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Don't let alert management harangue you around the clock
IT administrators want to know what's going on with their systems. If a piece of equipment is on the verge of shutdown or data is not flowing into the cloud, admins need to understand the specifics as soon as possible so they can solve the problem.
What admins don't want is a false red-alert warning that arrives just after they brush their teeth and lie down to watch the late-night news.
There needs to be a balance here. Proper alert management means, first and foremost, that alerts need to go to the right people. And no one wants a boy-that-screamed-wolf situation, leaving the IT department with a delayed response to a severe problem.
Yet some businesses use dozens of IT management tools. Some organizations bring these tools under one umbrella, such as systems management product BigPanda, to standardize alerts and actions. This is a good first step to reduce the number of alerts, as well as to simplify them and improve response times.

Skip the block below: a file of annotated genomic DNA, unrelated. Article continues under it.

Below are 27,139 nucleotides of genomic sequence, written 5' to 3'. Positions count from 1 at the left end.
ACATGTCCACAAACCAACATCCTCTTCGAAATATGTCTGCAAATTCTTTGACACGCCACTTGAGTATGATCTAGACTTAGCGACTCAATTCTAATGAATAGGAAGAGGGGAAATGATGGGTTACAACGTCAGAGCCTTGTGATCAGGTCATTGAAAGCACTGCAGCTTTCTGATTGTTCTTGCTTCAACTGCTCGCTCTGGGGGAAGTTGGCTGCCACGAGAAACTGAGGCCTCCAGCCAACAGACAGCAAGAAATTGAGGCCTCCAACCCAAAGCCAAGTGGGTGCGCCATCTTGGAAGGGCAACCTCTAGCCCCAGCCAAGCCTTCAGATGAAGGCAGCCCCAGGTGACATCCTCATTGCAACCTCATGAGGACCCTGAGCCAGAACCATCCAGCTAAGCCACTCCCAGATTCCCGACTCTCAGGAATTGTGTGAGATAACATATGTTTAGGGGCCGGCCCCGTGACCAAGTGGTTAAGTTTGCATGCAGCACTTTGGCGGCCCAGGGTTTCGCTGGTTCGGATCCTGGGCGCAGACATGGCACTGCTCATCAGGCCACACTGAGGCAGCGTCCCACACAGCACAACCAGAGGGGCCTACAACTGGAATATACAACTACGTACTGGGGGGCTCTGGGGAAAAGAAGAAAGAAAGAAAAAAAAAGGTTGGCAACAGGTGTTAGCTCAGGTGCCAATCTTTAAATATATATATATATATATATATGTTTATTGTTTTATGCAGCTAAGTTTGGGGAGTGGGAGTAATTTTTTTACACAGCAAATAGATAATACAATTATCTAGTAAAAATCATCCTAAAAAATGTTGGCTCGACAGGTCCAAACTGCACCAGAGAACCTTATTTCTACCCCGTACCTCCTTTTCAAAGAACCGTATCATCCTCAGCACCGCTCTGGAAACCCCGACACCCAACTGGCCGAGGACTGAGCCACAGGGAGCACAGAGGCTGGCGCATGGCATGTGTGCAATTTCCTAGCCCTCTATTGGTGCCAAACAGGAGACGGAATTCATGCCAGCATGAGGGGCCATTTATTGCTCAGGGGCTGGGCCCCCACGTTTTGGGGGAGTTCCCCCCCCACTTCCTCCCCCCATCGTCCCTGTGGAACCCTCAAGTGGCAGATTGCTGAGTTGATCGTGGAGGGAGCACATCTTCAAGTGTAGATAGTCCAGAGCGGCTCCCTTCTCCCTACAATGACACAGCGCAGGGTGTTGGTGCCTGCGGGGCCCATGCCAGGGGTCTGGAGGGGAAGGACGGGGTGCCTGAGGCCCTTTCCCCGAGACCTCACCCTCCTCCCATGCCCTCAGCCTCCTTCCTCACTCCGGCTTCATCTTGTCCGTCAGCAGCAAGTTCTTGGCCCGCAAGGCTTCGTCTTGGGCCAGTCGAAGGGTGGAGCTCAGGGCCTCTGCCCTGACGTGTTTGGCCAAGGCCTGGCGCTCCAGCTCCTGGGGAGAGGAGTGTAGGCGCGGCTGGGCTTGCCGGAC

In this handbook, Clive Longbottom suggests admins can find a middle ground for alert management to get only the warnings they need at the time they need them. Use automation to filter and analyze the data before an alert is sent. With the right filter, information won't just go to another data repository. An automated analysis that produces a color-coded chart ensures that time isn't wasted on meaningless data or with a report that admins need to read as if it was War and Peace.